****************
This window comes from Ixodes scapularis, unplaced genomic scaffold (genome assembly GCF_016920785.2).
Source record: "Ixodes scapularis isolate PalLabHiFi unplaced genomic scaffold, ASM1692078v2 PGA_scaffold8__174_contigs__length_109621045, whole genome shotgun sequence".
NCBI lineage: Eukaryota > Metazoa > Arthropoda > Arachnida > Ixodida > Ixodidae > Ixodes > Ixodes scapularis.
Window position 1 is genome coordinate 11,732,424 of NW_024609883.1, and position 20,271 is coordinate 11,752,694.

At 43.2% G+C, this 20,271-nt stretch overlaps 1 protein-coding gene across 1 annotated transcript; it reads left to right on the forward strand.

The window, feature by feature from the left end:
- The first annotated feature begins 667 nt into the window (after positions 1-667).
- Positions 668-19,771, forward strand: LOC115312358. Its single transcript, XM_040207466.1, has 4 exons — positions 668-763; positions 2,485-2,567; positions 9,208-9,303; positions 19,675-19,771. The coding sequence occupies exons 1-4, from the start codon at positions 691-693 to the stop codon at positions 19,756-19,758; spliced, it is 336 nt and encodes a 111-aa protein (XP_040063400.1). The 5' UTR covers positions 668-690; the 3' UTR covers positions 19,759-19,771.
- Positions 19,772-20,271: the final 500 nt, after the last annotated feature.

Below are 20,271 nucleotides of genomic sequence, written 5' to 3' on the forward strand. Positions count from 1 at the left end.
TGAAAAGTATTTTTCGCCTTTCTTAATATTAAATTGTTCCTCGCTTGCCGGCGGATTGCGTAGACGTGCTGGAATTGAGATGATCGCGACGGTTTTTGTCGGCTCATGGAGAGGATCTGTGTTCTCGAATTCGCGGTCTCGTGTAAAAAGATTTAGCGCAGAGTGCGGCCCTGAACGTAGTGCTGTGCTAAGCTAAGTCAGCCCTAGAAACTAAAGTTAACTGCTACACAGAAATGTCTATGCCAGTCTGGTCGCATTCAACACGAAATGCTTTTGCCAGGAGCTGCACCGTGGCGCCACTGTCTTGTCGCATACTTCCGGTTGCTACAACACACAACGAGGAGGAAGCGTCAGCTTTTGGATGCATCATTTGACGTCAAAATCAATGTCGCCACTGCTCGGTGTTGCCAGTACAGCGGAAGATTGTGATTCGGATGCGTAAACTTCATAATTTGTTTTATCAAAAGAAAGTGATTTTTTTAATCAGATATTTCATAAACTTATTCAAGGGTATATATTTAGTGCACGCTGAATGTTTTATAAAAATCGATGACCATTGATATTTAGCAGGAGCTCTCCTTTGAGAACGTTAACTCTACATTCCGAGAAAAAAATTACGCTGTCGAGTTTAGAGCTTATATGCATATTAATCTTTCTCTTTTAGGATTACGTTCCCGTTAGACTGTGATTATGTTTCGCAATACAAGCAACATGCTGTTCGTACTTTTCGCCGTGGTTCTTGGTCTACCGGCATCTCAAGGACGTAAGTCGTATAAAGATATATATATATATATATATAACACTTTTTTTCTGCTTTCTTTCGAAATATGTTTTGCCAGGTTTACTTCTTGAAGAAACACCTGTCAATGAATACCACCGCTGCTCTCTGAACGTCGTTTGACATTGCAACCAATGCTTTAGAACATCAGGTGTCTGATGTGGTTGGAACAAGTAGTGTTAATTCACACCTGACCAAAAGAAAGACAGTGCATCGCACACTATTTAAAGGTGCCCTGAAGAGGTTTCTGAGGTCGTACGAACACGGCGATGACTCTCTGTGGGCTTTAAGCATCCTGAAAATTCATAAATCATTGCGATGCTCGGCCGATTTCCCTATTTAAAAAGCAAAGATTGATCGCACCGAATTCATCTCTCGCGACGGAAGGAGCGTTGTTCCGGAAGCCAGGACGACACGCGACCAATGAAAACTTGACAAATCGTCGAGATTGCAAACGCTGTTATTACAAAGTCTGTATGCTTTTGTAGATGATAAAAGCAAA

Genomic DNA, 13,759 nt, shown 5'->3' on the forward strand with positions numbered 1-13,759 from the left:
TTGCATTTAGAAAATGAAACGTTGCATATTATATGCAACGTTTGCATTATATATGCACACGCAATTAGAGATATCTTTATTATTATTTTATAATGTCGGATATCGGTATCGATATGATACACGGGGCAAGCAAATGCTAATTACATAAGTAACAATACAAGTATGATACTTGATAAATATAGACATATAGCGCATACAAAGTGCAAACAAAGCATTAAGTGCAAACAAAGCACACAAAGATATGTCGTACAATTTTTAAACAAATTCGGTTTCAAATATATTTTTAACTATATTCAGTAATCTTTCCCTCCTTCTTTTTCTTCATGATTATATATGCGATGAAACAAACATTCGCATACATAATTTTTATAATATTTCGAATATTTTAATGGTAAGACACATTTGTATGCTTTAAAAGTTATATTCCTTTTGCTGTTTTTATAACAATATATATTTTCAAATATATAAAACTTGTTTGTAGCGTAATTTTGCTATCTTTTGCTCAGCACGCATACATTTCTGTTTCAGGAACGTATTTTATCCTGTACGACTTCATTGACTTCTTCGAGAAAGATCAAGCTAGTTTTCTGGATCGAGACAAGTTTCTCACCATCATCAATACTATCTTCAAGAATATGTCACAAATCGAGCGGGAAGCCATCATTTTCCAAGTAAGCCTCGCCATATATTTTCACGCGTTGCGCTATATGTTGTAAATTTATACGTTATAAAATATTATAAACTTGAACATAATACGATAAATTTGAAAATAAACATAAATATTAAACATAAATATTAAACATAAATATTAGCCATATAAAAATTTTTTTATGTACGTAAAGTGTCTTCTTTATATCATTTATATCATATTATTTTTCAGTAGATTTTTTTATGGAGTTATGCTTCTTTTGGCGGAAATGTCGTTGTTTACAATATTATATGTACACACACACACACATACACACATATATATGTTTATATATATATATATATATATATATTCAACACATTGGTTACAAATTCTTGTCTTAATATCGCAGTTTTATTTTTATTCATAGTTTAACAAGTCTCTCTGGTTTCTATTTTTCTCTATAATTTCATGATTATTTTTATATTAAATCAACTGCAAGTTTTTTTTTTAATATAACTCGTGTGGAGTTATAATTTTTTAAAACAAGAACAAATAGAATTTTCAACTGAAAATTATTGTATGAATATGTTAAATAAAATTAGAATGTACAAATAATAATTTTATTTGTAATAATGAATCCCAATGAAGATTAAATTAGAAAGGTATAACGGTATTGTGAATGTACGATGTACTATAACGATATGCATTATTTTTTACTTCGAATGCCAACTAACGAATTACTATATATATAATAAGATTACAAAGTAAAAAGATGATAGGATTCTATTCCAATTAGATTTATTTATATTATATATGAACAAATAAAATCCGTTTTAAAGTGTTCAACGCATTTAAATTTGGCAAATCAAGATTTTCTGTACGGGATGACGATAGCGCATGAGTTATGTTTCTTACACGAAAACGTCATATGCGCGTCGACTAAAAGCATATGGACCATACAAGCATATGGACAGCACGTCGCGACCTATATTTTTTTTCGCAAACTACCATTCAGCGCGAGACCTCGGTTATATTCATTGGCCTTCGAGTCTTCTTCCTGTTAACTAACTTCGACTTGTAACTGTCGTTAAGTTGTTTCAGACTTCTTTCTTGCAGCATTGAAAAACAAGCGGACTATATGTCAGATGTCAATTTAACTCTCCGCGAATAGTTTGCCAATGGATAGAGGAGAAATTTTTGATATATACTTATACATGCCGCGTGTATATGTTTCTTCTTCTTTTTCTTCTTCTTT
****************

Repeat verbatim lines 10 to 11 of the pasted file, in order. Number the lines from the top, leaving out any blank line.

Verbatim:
Below are 20,271 nucleotides of genomic sequence, written 5' to 3' on the forward strand. Positions count from 1 at the left end.
TGAAAAGTATTTTTCGCCTTTCTTAATATTAAATTGTTCCTCGCTTGCCGGCGGATTGCGTAGACGTGCTGGAATTGAGATGATCGCGACGGTTTTTGTCGGCTCATGGAGAGGATCTGTGTTCTCGAATTCGCGGTCTCGTGTAAAAAGATTTAGCGCAGAGTGCGGCCCTGAACGTAGTGCTGTGCTAAGCTAAGTCAGCCCTAGAAACTAAAGTTAACTGCTACACAGAAATGTCTATGCCAGTCTGGTCGCATTCAACACGAAATGCTTTTGCCAGGAGCTGCACCGTGGCGCCACTGTCTTGTCGCATACTTCCGGTTGCTACAACACACAACGAGGAGGAAGCGTCAGCTTTTGGATGCATCATTTGACGTCAAAATCAATGTCGCCACTGCTCGGTGTTGCCAGTACAGCGGAAGATTGTGATTCGGATGCGTAAACTTCATAATTTGTTTTATCAAAAGAAAGTGATTTTTTTAATCAGATATTTCATAAACTTATTCAAGGGTATATATTTAGTGCACGCTGAATGTTTTATAAAAATCGATGACCATTGATATTTAGCAGGAGCTCTCCTTTGAGAACGTTAACTCTACATTCCGAGAAAAAAATTACGCTGTCGAGTTTAGAGCTTATATGCATATTAATCTTTCTCTTTTAGGATTACGTTCCCGTTAGACTGTGATTATGTTTCGCAATACAAGCAACATGCTGTTCGTACTTTTCGCCGTGGTTCTTGGTCTACCGGCATCTCAAGGACGTAAGTCGTATAAAGATATATATATATATATATATAACACTTTTTTTCTGCTTTCTTTCGAAATATGTTTTGCCAGGTTTACTTCTTGAAGAAACACCTGTCAATGAATACCACCGCTGCTCTCTGAACGTCGTTTGACATTGCAACCAATGCTTTAGAACATCAGGTGTCTGATGTGGTTGGAACAAGTAGTGTTAATTCACACCTGACCAAAAGAAAGACAGTGCATCGCACACTATTTAAAGGTGCCCTGAAGAGGTTTCTGAGGTCGTACGAACACGGCGATGACTCTCTGTGGGCTTTAAGCATCCTGAAAATTCATAAATCATTGCGATGCTCGGCCGATTTCCCTATTTAAAAAGCAAAGATTGATCGCACCGAATTCATCTCTCGCGACGGAAGGAGCGTTGTTCCGGAAGCCAGGACGACACGCGACCAATGAAAACTTGACAAATCGTCGAGATTGCAAACGCTGTTATTACAAAGTCTGTATGCTTTTGTAGATGATAAAAGCAAA